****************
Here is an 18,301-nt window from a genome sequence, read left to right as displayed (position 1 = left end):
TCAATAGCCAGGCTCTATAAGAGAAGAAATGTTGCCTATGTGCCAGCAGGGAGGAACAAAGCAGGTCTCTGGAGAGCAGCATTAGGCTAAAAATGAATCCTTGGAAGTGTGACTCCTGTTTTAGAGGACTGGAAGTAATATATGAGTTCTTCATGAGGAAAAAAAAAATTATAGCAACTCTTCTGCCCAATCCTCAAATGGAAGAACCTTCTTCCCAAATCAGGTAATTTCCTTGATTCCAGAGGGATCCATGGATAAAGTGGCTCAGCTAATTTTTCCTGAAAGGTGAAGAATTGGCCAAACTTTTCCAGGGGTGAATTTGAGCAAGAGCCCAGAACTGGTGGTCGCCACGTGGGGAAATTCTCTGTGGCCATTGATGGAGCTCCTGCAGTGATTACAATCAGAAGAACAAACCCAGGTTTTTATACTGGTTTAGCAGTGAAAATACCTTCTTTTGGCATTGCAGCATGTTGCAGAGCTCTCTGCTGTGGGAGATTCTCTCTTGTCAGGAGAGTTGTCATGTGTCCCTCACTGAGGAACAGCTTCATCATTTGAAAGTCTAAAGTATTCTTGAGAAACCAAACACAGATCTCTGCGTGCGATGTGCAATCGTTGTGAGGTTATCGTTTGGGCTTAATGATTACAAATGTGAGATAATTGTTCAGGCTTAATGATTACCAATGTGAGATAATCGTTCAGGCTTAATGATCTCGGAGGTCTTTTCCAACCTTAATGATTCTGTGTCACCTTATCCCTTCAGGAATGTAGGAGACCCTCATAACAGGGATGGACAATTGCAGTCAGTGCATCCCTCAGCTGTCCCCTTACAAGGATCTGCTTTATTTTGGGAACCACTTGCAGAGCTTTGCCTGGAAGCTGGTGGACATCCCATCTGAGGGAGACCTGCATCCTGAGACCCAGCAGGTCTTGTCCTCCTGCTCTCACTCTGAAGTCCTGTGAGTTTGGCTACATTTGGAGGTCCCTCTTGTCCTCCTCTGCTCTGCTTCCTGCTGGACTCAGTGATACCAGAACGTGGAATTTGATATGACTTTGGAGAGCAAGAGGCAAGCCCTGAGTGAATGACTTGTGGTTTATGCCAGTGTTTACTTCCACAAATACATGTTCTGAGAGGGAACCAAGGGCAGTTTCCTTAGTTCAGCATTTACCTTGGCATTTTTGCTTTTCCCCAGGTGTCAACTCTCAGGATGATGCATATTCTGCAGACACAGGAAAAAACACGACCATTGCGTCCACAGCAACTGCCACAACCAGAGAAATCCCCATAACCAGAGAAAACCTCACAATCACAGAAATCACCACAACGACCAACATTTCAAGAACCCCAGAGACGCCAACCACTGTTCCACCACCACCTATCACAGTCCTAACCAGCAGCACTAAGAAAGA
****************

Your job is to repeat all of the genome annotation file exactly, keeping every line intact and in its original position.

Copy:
Here is an 18,301-nt window from a genome sequence, read left to right as displayed (position 1 = left end):
TCAATAGCCAGGCTCTATAAGAGAAGAAATGTTGCCTATGTGCCAGCAGGGAGGAACAAAGCAGGTCTCTGGAGAGCAGCATTAGGCTAAAAATGAATCCTTGGAAGTGTGACTCCTGTTTTAGAGGACTGGAAGTAATATATGAGTTCTTCATGAGGAAAAAAAAAATTATAGCAACTCTTCTGCCCAATCCTCAAATGGAAGAACCTTCTTCCCAAATCAGGTAATTTCCTTGATTCCAGAGGGATCCATGGATAAAGTGGCTCAGCTAATTTTTCCTGAAAGGTGAAGAATTGGCCAAACTTTTCCAGGGGTGAATTTGAGCAAGAGCCCAGAACTGGTGGTCGCCACGTGGGGAAATTCTCTGTGGCCATTGATGGAGCTCCTGCAGTGATTACAATCAGAAGAACAAACCCAGGTTTTTATACTGGTTTAGCAGTGAAAATACCTTCTTTTGGCATTGCAGCATGTTGCAGAGCTCTCTGCTGTGGGAGATTCTCTCTTGTCAGGAGAGTTGTCATGTGTCCCTCACTGAGGAACAGCTTCATCATTTGAAAGTCTAAAGTATTCTTGAGAAACCAAACACAGATCTCTGCGTGCGATGTGCAATCGTTGTGAGGTTATCGTTTGGGCTTAATGATTACAAATGTGAGATAATTGTTCAGGCTTAATGATTACCAATGTGAGATAATCGTTCAGGCTTAATGATCTCGGAGGTCTTTTCCAACCTTAATGATTCTGTGTCACCTTATCCCTTCAGGAATGTAGGAGACCCTCATAACAGGGATGGACAATTGCAGTCAGTGCATCCCTCAGCTGTCCCCTTACAAGGATCTGCTTTATTTTGGGAACCACTTGCAGAGCTTTGCCTGGAAGCTGGTGGACATCCCATCTGAGGGAGACCTGCATCCTGAGACCCAGCAGGTCTTGTCCTCCTGCTCTCACTCTGAAGTCCTGTGAGTTTGGCTACATTTGGAGGTCCCTCTTGTCCTCCTCTGCTCTGCTTCCTGCTGGACTCAGTGATACCAGAACGTGGAATTTGATATGACTTTGGAGAGCAAGAGGCAAGCCCTGAGTGAATGACTTGTGGTTTATGCCAGTGTTTACTTCCACAAATACATGTTCTGAGAGGGAACCAAGGGCAGTTTCCTTAGTTCAGCATTTACCTTGGCATTTTTGCTTTTCCCCAGGTGTCAACTCTCAGGATGATGCATATTCTGCAGACACAGGAAAAAACACGACCATTGCGTCCACAGCAACTGCCACAACCAGAGAAATCCCCATAACCAGAGAAAACCTCACAATCACAGAAATCACCACAACGACCAACATTTCAAGAACCCCAGAGACGCCAACCACTGTTCCACCACCACCTATCACAGTCCTAACCAGCAGCACTAAGAAAGA